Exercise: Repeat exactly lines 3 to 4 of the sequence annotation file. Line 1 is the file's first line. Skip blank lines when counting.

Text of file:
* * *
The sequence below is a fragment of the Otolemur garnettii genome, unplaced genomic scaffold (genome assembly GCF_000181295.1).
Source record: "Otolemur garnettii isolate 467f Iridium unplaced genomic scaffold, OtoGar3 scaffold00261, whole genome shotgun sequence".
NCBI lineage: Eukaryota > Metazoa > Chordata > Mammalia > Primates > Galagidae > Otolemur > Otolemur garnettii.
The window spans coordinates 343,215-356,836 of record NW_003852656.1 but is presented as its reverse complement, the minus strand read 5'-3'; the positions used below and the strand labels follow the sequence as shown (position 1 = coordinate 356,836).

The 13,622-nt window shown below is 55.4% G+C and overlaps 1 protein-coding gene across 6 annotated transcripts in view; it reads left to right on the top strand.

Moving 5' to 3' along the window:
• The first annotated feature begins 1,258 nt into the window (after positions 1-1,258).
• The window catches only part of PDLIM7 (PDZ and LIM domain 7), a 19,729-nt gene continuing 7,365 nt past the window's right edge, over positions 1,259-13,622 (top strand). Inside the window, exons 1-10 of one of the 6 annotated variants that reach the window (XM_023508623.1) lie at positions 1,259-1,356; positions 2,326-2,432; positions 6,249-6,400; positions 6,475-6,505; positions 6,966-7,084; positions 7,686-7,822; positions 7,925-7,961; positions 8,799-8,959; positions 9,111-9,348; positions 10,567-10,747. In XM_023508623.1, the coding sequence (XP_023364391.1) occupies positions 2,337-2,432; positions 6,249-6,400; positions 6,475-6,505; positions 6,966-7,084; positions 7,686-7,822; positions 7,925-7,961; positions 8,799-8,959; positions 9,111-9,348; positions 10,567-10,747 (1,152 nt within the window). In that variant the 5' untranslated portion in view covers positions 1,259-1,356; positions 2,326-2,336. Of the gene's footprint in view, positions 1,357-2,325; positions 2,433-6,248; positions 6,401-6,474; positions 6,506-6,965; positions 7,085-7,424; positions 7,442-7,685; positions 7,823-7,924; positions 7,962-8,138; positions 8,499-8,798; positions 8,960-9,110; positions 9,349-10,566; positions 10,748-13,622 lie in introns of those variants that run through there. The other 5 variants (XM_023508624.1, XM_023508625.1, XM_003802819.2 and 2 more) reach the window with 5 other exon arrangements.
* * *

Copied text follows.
NCBI lineage: Eukaryota > Metazoa > Chordata > Mammalia > Primates > Galagidae > Otolemur > Otolemur garnettii.
The window spans coordinates 343,215-356,836 of record NW_003852656.1 but is presented as its reverse complement, the minus strand read 5'-3'; the positions used below and the strand labels follow the sequence as shown (position 1 = coordinate 356,836).